FRIDAY, MAY 5—ECONOMY HALL TENT, 4:25 P.M.
If you’re familiar with Alia Shawkat, there’s a good chance it’s because of her work on the new dark comedy Search Party or the cult classic sitcom Arrested Development, where she plays the precocious and droll Maeby Fünke. While the 28-year-old actress has already developed an impressive resume, fans may be surprised to learn that she’s making moves in an entirely different area: jazz.
Shawkat’s partners in crime are the New Orleans Swamp Donkeys Traditional Jass Band, a relatively young group that has performed throughout the United States and Europe since forming in 2012. Led by trumpeter and vocalist James Williams, the band offers a fresh approach to old favorites by Louis Armstrong, King Oliver and other greats from the 1900s–1920s. In many ways their goal is to introduce this music to younger audiences who’ve grown up on contemporary sounds that, on the surface, seem miles away from the Dixieland jazz associated with New Orleans. It’s a mission that was exemplified by their biggest hit to date, a trad jazz reimagining of the Game of Thrones theme song that has garnered over a million views on YouTube.
This may give you the idea that the Swamp Donkeys thrive on TV-related gimmicks, yet that could not be further from the truth. Despite her reluctance in admitting it, Shawkat is a fine singer with a deep-rooted and genuine respect for the music she helps bring to life. If you’re hoping for millennial-approved irony, then look somewhere else. This is a first-rate traditional jazz show.
“I always sang, but never really for people. To be honest, that kind of started with the Swamp Donkeys,” says Shawkat. “My grandfather and I were pretty close before he passed away, and he would tell me all these stories about his friends like Nat King Cole. I have a photo that Louis Armstrong signed to my mom. Jazz was very much in my grandfather’s blood, and when he passed away, I got his collection of jazz music. That’s all I would listen to for a few years. So I started to get to know the songs and the different versions. I would learn them on piano, but it was more of a private thing. That was the knowledge I had by the time I met the gang. I was like, ‘Yeah, I know all these songs.’”
That grandfather was Paul Burke, a New Orleans native and fellow actor who was nominated for two Emmy Awards back in the ’60s. Burke spent much of his youth in a Bourbon Street nightclub that was owned by his father, so it’s no wonder that jazz was near and dear to his heart. Shawkat, on the other hand, grew up in California, and her appreciation for the culture of New Orleans did not come until later in life, when a serendipitous encounter introduced her to the Swamp Donkeys:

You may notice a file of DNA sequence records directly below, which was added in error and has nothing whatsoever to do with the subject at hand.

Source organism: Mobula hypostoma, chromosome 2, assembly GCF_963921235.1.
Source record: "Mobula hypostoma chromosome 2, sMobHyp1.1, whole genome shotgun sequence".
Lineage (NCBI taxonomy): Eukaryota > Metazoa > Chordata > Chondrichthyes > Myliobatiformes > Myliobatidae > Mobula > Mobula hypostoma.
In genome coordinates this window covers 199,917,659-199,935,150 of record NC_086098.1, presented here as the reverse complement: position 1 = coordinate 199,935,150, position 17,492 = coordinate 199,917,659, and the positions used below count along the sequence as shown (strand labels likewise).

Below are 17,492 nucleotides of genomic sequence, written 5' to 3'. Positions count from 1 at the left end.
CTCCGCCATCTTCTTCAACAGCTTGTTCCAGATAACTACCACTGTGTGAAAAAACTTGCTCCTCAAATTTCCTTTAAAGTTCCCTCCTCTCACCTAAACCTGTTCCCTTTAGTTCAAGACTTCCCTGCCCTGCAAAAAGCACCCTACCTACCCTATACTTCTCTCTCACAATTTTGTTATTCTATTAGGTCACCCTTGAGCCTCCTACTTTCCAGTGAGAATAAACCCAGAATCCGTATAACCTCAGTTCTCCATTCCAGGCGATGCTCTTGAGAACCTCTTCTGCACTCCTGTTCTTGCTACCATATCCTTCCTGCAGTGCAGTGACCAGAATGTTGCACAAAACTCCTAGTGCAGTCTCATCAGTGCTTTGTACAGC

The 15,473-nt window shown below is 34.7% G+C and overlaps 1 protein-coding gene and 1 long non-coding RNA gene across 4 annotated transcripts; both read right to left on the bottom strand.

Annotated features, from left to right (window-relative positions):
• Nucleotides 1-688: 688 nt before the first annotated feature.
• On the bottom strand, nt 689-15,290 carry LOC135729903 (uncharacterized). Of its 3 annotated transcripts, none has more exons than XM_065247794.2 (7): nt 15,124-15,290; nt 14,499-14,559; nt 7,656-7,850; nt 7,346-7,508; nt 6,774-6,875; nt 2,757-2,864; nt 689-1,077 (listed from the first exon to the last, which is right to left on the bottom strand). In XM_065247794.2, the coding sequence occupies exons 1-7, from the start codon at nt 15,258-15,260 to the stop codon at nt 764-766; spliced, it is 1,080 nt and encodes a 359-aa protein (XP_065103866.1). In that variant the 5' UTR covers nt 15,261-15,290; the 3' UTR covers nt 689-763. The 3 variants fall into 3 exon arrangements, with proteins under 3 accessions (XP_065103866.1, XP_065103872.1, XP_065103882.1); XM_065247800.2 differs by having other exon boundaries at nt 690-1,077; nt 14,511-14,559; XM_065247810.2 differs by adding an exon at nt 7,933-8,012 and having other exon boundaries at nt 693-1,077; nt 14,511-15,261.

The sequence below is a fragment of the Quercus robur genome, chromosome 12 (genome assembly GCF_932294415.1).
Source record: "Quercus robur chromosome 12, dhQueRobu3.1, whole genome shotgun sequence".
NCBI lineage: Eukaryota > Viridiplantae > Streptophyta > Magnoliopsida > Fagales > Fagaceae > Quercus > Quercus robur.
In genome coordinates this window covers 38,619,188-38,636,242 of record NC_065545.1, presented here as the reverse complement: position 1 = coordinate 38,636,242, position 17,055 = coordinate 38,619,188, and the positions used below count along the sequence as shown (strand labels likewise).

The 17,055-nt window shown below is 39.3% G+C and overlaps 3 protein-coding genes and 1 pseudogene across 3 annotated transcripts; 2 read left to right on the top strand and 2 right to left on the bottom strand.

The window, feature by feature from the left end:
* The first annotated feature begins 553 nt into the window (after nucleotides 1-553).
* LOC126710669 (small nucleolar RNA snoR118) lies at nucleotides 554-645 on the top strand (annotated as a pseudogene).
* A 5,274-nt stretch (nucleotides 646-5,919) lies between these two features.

“About three or four years ago, I was in a film called The Final Girls that was shot in Zachary, Louisiana,” Shawkat explains. “One weekend we went to New Orleans and it was my first trip. I just remember being completely taken by the city. It was a familiar feeling, like I was supposed to be there. On the first night, I went out to Frenchmen Street by myself and just wandered around. The last spot I went to was d.b.a., and Josh [Marotta], who is the drummer for the Swamp Donkeys, was playing. We quickly became friends and then the next day I met the whole group. I told them I liked to sing and they were like, ‘Alright let’s hear it.’ It started from there.”
After collaborating for a few shows at local venues like Blue Nile and the Jazz Playhouse (then known as Irvin Mayfield’s Jazz Playhouse), the Swamp Donkeys and Shawkat teamed up for a recording session in Brooklyn. As Williams noted, “Those were long, grueling, 10 or 12–hour days.” The result of that endeavor was A Fine Romance, a delightful EP featuring five covers of classic duets like “My Sweet Hunk O’ Trash,” and “They All Laughed.” The record got its official release earlier this year, though the title track’s music video earned a Best of the Beat Award nomination in 2015.
The upcoming Jazz Fest show will mark the Swamp Donkeys’ biggest gig yet with Shawkat, and everyone on board is excited for what’s in store. They’ll have a 70-minute slot, so you can expect Shawkat, Williams and the rest of the band—Ricardo Pascal (saxophone/clarinet), Miles Lyons (trombone), Joseph Faison (banjo), Joshua “Jams” Marotta (percussion), Jonathan Gross (sousaphone)—to look beyond the five songs on their EP. On top of that, the Swamp Donkeys will share a bill with the Soul Brass Band and Kristina Morales & the Bayou Shufflers when they play a late-night set at the Little Gem Saloon on Thursday, May 4. Who knows? Maybe a special guest will drop by for that one.